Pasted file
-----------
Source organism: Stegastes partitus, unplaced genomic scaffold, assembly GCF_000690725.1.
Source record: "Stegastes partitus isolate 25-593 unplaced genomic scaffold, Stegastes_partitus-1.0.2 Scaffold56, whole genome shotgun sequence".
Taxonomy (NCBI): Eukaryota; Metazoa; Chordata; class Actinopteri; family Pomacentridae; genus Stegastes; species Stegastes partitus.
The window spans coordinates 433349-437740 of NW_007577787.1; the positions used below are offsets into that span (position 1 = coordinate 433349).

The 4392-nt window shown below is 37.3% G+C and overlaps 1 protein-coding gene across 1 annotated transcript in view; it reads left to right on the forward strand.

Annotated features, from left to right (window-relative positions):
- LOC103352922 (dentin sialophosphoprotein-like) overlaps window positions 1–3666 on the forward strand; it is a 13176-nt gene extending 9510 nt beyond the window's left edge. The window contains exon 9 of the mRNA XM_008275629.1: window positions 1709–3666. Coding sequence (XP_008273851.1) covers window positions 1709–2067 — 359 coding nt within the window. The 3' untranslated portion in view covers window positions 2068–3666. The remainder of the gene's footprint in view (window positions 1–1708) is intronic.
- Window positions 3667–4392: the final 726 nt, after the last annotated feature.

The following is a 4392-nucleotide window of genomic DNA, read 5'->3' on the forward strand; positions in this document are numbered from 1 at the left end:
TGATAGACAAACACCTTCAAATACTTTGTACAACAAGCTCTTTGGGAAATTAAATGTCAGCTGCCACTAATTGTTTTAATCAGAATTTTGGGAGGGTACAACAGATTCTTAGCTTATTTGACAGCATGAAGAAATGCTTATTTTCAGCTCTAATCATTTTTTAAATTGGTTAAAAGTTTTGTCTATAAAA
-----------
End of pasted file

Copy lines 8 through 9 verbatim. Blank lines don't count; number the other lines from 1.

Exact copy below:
- Window positions 3667–4392: the final 726 nt, after the last annotated feature.

The following is a 4392-nucleotide window of genomic DNA, read 5'->3' on the forward strand; positions in this document are numbered from 1 at the left end: